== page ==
According to ComScore, worldwide Facebook had 519m visitors in April. That staggering achievement was sufficient to make the social network the fourth largest web property in the world. Google, at 921m was the largest followed by Microsoft at 728m and Yahoo at 588m.
In recent days, multiple reports claimed wildly popular social gamer Zynga was locked in a high stakes game of chicken with Facebook over the social network’s planned virtual currency, Facebook Credits. Even with the two companies’ obvious needs for each other – seven of Facebook’s ten most popular games in April came from Zynga’s portfolio and the majority of Zynga’s revenue sources from Facebook derived users – the chatter was of a possible divorce.
Facebook was reportedly trying to lock Zynga into a long term revenue sharing deal. Possibly exclusivity. Zynga, some reports claimed, was resistant and threatening to bolt, maybe even start a social game network of its own.
The fight’s over now. Click to Read More
Every company that struggles inevitably reaches a stage in its life when managers introspectively ask: what kind of company are we? Yahoo in the Carol Bartz era decided it’s a media company. The company wants to be at the center of people’s online lives.
For the last two quarters Yahoo has trimmed costs and refocused to try and deliver that experience. The end is not yet within reach, but an apparently stabilizing ad market seems to be helping the cause.
Tuesday, Yahoo reported third quarter earnings up more than three fold over the same period last year. On revenue of $1.58b (down 12% year over year), Yahoo earned $186.1m or 13 cents a share.
The third consecutive double digit revenue decline was expected. The extent of earnings growth wasn’t.
There comes a point when calling each successive performance a record starts to get a little ridiculous. Apple crossed that threshold a long time ago but the fiscal rocket ship flying out of Cupertino isn’t showing any signs of slowing down either. Even in spite of lofty expectations and market acceptance of Apple’s generally conservative guidance, Apple yet again flew by the benchmarks laid down to measure its performance.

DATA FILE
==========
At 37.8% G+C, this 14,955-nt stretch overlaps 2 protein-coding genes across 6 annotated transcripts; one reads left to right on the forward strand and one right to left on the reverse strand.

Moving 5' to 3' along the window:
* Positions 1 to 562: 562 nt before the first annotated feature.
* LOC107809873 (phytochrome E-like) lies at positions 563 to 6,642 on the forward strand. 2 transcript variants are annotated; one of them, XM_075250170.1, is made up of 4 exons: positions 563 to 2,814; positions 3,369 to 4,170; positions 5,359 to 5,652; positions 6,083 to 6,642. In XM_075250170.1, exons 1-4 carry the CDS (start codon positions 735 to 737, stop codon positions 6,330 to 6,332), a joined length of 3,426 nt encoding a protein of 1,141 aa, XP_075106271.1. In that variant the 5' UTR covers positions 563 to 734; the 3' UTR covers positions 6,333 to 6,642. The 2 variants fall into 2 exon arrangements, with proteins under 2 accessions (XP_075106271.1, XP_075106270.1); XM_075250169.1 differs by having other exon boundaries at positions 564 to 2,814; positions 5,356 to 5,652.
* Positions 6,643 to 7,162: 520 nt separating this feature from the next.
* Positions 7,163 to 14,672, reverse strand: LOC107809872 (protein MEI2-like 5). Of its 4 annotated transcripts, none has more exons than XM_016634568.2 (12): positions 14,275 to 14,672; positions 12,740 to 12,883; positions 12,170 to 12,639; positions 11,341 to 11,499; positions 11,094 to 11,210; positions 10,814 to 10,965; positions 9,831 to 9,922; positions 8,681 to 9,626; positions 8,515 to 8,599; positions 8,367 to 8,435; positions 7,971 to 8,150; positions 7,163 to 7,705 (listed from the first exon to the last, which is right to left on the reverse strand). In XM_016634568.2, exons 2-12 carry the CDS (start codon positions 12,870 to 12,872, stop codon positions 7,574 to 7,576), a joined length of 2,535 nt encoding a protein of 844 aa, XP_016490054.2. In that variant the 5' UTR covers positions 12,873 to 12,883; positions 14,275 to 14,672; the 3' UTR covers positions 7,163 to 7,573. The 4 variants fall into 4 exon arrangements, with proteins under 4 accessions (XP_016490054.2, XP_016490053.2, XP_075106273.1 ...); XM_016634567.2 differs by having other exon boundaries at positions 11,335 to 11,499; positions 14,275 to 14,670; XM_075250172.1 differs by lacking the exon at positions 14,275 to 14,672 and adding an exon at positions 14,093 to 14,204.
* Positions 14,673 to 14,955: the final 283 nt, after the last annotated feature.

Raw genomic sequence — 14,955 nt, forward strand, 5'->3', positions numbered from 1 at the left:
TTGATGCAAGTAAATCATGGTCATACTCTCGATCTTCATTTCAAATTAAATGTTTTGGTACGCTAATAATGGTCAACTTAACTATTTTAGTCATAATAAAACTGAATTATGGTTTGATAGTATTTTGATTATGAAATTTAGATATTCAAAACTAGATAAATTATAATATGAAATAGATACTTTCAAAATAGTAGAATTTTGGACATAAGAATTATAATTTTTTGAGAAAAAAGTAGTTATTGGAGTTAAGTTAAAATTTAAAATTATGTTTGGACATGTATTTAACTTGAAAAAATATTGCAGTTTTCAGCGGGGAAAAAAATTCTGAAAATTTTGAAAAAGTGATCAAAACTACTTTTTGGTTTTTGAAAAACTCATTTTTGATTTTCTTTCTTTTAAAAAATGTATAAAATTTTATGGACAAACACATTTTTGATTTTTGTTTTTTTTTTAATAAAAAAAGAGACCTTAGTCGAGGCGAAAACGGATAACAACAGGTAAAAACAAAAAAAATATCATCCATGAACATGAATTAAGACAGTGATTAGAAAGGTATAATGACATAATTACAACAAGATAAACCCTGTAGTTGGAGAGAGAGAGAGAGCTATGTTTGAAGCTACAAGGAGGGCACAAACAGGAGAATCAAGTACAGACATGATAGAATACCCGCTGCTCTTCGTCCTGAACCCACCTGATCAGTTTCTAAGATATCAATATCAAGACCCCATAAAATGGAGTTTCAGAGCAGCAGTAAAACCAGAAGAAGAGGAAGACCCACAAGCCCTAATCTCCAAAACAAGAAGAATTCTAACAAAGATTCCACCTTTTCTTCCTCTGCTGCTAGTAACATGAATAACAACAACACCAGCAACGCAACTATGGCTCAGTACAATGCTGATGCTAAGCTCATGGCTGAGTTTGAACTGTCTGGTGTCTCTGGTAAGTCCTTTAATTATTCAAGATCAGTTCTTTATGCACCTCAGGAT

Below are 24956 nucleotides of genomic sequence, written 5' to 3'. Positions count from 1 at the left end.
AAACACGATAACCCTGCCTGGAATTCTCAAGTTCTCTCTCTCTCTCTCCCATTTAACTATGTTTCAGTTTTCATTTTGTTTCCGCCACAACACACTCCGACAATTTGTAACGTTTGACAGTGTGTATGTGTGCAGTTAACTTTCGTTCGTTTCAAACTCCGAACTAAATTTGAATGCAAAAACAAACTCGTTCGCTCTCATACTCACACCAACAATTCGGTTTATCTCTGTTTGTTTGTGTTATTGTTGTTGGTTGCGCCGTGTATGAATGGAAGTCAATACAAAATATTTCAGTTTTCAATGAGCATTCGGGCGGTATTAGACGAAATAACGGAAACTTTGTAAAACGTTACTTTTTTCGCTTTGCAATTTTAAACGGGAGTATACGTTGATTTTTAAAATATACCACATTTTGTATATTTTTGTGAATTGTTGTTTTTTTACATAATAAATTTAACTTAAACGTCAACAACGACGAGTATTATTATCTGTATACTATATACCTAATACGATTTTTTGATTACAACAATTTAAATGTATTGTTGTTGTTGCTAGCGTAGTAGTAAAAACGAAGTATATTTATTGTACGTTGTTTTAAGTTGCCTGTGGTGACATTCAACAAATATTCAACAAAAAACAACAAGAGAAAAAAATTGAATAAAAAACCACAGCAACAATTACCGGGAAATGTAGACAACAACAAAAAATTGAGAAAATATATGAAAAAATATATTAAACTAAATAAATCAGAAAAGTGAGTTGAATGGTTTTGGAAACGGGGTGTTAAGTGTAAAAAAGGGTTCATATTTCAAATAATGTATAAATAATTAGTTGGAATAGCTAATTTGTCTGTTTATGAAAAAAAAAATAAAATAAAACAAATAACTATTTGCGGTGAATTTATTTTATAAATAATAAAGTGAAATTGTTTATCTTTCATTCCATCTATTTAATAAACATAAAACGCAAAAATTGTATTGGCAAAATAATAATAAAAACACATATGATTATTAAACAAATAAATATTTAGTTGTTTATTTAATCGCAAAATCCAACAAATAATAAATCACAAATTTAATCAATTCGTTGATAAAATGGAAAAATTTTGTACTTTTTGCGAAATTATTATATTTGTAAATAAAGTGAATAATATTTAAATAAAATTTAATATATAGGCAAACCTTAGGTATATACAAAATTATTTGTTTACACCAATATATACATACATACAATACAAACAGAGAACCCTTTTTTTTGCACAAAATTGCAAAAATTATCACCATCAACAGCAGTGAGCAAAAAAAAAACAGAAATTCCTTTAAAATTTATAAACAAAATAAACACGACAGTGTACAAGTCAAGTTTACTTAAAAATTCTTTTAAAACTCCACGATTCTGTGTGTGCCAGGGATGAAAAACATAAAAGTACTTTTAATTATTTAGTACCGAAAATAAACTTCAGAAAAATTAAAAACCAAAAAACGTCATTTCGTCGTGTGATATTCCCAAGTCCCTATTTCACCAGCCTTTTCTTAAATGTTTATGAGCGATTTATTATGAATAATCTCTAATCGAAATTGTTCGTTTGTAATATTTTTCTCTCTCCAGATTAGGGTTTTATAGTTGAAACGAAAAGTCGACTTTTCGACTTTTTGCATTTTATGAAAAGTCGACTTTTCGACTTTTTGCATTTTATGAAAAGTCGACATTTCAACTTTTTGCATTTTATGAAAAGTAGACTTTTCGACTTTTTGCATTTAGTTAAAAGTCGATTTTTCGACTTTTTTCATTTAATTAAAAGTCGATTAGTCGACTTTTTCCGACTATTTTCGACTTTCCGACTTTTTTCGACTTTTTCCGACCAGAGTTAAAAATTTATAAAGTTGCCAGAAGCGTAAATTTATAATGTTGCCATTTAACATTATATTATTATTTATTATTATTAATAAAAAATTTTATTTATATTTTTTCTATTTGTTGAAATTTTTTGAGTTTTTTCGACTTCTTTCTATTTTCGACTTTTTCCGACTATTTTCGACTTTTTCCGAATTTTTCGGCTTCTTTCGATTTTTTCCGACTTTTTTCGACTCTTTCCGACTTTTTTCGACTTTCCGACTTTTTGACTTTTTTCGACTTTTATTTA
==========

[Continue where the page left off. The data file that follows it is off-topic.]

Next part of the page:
Monday, Apple’s reported revenue for the September quarter up 25% year over year to $9.87b (the company’s second best total on record). Profits surged 47%.
Web enabled TV’s are becoming more common and eventually, they or some comparable TV to Internet bridge technology, will be the norm. In the interim, though, consumers don’t seem to have any hesitation when it comes to satisfying their video cravings through today’s distribution platforms.
On September 28th, comScore Video Metrix released its measurements (release) detailing August viewing habits.
For the month, 161m US internet users watched online video. Up from 158m viewers in July, the draw set the current (and sure to be broken) record for the all time high.
When you talk about the magnitude of a business, there’s scale and then there’s SCALE. Apple unequivocally reached the second plateau with its App Store Monday.
In a short press release, the company announced customers have downloaded more than 2 billion applications since the store’s debut. That’s a jump of 500 million downloads since July, or an even billion since April.
Steve Jobs has to be happy in Cupertino.
To add some color and put 2 billion downloads in context, we’ve hit the spreadsheets. Crunching the numbers:
• Average Downloads Per Day – The App Store has delivered approximately 4.5m downloads per day since its debut in July 2008. Since mid July of this year, when Apple triumphantly announced it had delivered 1.5 billion downloads, the rate’s jumped to somewhere near 6.5m per day. (Ed. Note: averages are approximate due to inexact information about the days on which Apple crossed each download milestone. See table).
• Available Titles – Back in March, the App store had about 30k applications to offer. Since July, the number of available titles has jumped from 65,000 to 85,000 and the number of developers has advanced from 100,000 to 125,000.
• Free or Paid – According to an App Store product survey maintained by 148Apps, the App Store had 83,618 titles available for download in the U.S. on September 28th (just under Apple’s report of 85k titles). Of these 83.6k downloads, approximately 23%, or 19,514 titles were free.